For JS frameworks, just pick a non-obtuse, common one and use that. It will very rarely be the absolute wrong choice. It might not be the absolutely perfect one for your specific use case, but it takes experience and doing to figure out that for yourself - and there's no one right answer, hence the overly opinionated communities around these things.

Just pick a project, and start coding. Flask is a perfectly good starting place for server-side development. If/when you need something heavier like Django because you've hit some of Flask's limits, you'll probably know.
posted by cgg at 10:28 AM on October 17 [3 favorites]


Your ambivalence about backend frameworks suggests that maybe you’re actually more interested in what happens in the browser? The JS framework landscape has largely stabilized around React within the past ~5 years, but it’s kind of a beast because it’s designed to solve large team coordination problems (how to deliver predictable front-end behavior on Facebook.com with thousands of people working on sub-components).

You might get there eventually but you may want to start with plain old HTML and CSS to get a feel for the elements of page design and the way in which a navigation experience is defined and interpreted. Lots of dynamic stuff happens in a browser just getting markup rendered, and the web is a profoundly flexible publishing medium. Good writing on this exists from authors like Eric Meyer and publications like A List Apart. The only tools you will need are a text editor and a web browser.

When you’re past the beginning, there are two slightly-different paths to take further: dig down into the backend with frameworks like Django or Flask and databases and services, or ride the wooden rollercoaster of dynamic frontend with Javascript and React and D3 and webpack and a cambrian explosion of build tools.
posted by migurski at 10:33 AM on October 17 [6 favorites]


Coming from the other side of things (a web developer, but not someone who necessarily knows Python), I found the Python framework Masonite to be pretty good. It's geared pretty highly towards making Web apps and stuff of that nature - spinning up a simple blog is pretty simple, for instance, and is actually the "Masonite 101" type thing in the docs. It also handles a lot of things if you really want to get into adding stuff - for example, adding event handlers and broadcast messages and queues and stuff like that is real simple - but that can all be ignored until you want to use it. It's structured like and takes a lot of cues from the Laravel framework, which is pretty highly used on the PHP side of things, so a lot of the ways of doing things there can be applied to code in Masonite too, albeit sometimes with a bit of translation (from PHP to Python). (This was really the selling point for me - I do a lot of work in Laravel, so it being mostly a 1-to-1 map between frameworks was pretty nice, especially given relative unfamiliarity with the underlying language.)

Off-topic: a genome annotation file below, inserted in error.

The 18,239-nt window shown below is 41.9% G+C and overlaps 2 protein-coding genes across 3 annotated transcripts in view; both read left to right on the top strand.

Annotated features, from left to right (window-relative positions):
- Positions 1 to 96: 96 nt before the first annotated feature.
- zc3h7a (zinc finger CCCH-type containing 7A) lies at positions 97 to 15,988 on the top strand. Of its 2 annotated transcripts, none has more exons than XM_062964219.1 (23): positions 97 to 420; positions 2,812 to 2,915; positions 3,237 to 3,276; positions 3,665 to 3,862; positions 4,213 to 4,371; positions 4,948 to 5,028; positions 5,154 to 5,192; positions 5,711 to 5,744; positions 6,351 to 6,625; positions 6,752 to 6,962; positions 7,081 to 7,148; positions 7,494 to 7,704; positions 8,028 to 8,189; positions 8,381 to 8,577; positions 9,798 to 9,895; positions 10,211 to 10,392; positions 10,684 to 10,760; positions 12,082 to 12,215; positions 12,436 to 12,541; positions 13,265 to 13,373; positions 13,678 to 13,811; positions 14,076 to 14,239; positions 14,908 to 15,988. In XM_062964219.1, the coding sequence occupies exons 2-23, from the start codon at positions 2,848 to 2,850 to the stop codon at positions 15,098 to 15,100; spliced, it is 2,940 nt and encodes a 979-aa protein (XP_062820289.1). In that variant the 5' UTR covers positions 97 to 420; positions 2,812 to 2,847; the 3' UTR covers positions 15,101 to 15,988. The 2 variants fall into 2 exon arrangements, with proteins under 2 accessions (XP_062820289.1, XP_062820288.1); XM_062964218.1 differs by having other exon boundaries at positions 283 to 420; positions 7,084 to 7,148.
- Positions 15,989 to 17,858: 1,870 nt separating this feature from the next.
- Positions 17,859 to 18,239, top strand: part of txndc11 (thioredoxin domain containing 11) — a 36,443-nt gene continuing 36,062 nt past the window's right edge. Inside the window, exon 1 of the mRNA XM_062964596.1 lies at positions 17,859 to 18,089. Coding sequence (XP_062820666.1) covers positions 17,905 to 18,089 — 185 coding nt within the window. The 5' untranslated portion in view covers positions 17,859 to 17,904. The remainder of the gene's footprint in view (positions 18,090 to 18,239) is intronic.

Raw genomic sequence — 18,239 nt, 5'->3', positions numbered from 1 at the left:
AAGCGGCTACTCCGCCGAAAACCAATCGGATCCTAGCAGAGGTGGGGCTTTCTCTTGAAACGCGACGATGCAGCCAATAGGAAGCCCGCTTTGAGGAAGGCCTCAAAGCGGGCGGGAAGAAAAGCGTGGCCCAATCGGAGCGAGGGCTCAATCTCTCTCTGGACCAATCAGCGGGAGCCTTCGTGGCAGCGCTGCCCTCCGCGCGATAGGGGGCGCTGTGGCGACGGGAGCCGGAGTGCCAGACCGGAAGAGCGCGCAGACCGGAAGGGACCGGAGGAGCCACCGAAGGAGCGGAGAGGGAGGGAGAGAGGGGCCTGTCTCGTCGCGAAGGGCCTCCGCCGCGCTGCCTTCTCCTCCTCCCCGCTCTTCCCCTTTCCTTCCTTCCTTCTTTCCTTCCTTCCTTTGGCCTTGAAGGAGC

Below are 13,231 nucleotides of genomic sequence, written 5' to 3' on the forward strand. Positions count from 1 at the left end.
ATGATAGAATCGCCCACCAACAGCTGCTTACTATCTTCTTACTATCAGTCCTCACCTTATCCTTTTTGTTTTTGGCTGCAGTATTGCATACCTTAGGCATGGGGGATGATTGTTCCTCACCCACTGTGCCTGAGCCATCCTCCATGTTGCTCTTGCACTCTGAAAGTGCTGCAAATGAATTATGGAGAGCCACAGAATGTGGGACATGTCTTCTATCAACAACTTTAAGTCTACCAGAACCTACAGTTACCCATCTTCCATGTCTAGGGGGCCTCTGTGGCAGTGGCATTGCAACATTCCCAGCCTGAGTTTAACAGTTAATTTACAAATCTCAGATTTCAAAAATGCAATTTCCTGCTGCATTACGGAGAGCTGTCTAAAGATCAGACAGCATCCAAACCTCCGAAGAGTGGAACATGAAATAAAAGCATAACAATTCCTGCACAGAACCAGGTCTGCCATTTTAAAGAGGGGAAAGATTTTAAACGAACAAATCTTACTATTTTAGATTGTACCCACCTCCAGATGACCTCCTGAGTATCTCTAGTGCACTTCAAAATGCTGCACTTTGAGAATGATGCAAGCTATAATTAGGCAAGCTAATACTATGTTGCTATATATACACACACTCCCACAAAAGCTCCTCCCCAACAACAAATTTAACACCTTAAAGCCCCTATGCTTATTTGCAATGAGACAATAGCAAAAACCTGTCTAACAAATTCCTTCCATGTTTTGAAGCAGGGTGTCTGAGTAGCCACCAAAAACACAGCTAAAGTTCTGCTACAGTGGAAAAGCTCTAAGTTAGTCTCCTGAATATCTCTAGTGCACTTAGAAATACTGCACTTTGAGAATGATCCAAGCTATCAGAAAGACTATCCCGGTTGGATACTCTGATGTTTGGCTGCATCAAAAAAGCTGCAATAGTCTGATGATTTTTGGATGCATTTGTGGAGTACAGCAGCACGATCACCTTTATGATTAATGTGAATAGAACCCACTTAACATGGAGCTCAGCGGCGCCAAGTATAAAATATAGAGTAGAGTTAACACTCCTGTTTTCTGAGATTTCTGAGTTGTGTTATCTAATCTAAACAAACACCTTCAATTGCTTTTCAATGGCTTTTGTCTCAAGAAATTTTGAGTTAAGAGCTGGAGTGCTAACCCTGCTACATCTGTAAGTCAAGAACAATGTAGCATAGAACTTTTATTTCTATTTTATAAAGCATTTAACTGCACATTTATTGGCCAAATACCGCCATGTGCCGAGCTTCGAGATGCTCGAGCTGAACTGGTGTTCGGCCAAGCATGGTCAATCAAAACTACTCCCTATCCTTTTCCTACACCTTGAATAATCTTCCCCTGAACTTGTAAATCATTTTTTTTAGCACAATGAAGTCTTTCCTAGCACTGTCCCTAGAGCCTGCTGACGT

posted by mrg at 12:56 PM on October 17


As with anything, a lot of this depends on what you want to get out of this. My personal stance is that the best place to start with web development (at least from the client-side tech) is learning HTML, CSS and Javascript (in that order) so that you have a good understanding of the platform you're targeting. It helps contextualize the various frameworks that have sprouted up as the vast majority of them are essentially reactions to the limitations (real or perceived) of the platform. It is often the long way to get where you're going if the object is to build something specific, but if the object is to actually learn, I feel like taking that time will pay off in the long run as you don't have to rely on non-standardized black-boxes to do the thing you want.

I don't have much experience with Python on the server side, so I can't offer suggestions for what specific frameworks or platforms to use there. It's still going to end up serving HTML/CSS/JS to the browser though, so again, having those fundamentals in place can help you evaluate the tech.
posted by Aleyn at 3:41 PM on October 17 [2 favorites]


nth-ing the advice to learn HTML, CSS and JavaScript in that order. JavaScript frameworks like React are designed to solve large-team problems, and static site generators are best for folks who already know the language the generator uses and don't want to learn HTML. (If that's you, heres a list which shows them by language: https://jamstack.org/generators/)

In addition to Eric Meyer and A List Apart, try Smashing Magazine's CSS Layout guide and Chris Coyier's quick video on Starting to write HTML. If these seem relevant to your needs, then you could work your way through the Learn web development articles at the Mozilla Developer Network (MDN) and just skip bits you already know.
posted by harriet vane at 3:16 AM on October 18 [1 favorite]